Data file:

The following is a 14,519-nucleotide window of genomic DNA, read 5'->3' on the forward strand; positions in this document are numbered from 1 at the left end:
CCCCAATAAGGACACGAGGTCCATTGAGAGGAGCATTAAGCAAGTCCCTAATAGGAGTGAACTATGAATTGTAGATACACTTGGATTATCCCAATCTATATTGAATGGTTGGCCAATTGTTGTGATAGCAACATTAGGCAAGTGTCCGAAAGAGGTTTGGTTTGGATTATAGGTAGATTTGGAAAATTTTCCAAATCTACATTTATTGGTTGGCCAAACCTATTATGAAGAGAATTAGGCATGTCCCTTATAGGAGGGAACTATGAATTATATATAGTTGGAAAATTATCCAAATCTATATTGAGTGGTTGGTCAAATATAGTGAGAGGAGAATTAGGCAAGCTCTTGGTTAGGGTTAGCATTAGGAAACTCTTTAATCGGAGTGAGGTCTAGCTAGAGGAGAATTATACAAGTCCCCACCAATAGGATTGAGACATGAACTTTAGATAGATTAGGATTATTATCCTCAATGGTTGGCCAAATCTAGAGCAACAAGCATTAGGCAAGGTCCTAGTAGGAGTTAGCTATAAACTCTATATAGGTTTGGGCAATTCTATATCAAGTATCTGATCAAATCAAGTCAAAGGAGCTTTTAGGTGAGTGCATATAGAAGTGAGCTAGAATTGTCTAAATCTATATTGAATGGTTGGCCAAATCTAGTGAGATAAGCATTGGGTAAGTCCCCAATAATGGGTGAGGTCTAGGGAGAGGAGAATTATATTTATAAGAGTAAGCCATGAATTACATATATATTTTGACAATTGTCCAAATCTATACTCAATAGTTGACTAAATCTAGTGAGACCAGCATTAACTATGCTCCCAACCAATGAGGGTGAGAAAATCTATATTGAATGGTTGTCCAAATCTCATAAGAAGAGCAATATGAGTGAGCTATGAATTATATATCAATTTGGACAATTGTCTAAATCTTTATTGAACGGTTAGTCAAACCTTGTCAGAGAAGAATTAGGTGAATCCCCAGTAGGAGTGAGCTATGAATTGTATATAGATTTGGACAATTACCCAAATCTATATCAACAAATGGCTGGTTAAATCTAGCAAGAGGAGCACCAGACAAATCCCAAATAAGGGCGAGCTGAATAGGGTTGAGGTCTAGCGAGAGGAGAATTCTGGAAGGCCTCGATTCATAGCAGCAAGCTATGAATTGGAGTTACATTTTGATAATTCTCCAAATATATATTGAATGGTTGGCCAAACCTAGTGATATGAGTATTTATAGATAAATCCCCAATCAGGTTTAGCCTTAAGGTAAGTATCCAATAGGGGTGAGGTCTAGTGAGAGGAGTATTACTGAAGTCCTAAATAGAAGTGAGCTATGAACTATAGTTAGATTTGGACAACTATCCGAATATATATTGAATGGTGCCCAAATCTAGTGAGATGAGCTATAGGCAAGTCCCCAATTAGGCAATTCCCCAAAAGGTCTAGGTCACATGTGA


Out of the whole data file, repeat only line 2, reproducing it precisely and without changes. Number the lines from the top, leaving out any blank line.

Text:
CCCCAATAAGGACACGAGGTCCATTGAGAGGAGCATTAAGCAAGTCCCTAATAGGAGTGAACTATGAATTGTAGATACACTTGGATTATCCCAATCTATATTGAATGGTTGGCCAATTGTTGTGATAGCAACATTAGGCAAGTGTCCGAAAGAGGTTTGGTTTGGATTATAGGTAGATTTGGAAAATTTTCCAAATCTACATTTATTGGTTGGCCAAACCTATTATGAAGAGAATTAGGCATGTCCCTTATAGGAGGGAACTATGAATTATATATAGTTGGAAAATTATCCAAATCTATATTGAGTGGTTGGTCAAATATAGTGAGAGGAGAATTAGGCAAGCTCTTGGTTAGGGTTAGCATTAGGAAACTCTTTAATCGGAGTGAGGTCTAGCTAGAGGAGAATTATACAAGTCCCCACCAATAGGATTGAGACATGAACTTTAGATAGATTAGGATTATTATCCTCAATGGTTGGCCAAATCTAGAGCAACAAGCATTAGGCAAGGTCCTAGTAGGAGTTAGCTATAAACTCTATATAGGTTTGGGCAATTCTATATCAAGTATCTGATCAAATCAAGTCAAAGGAGCTTTTAGGTGAGTGCATATAGAAGTGAGCTAGAATTGTCTAAATCTATATTGAATGGTTGGCCAAATCTAGTGAGATAAGCATTGGGTAAGTCCCCAATAATGGGTGAGGTCTAGGGAGAGGAGAATTATATTTATAAGAGTAAGCCATGAATTACATATATATTTTGACAATTGTCCAAATCTATACTCAATAGTTGACTAAATCTAGTGAGACCAGCATTAACTATGCTCCCAACCAATGAGGGTGAGAAAATCTATATTGAATGGTTGTCCAAATCTCATAAGAAGAGCAATATGAGTGAGCTATGAATTATATATCAATTTGGACAATTGTCTAAATCTTTATTGAACGGTTAGTCAAACCTTGTCAGAGAAGAATTAGGTGAATCCCCAGTAGGAGTGAGCTATGAATTGTATATAGATTTGGACAATTACCCAAATCTATATCAACAAATGGCTGGTTAAATCTAGCAAGAGGAGCACCAGACAAATCCCAAATAAGGGCGAGCTGAATAGGGTTGAGGTCTAGCGAGAGGAGAATTCTGGAAGGCCTCGATTCATAGCAGCAAGCTATGAATTGGAGTTACATTTTGATAATTCTCCAAATATATATTGAATGGTTGGCCAAACCTAGTGATATGAGTATTTATAGATAAATCCCCAATCAGGTTTAGCCTTAAGGTAAGTATCCAATAGGGGTGAGGTCTAGTGAGAGGAGTATTACTGAAGTCCTAAATAGAAGTGAGCTATGAACTATAGTTAGATTTGGACAACTATCCGAATATATATTGAATGGTGCCCAAATCTAGTGAGATGAGCTATAGGCAAGTCCCCAATTAGGCAATTCCCCAAAAGGTCTAGGTCACATGTGA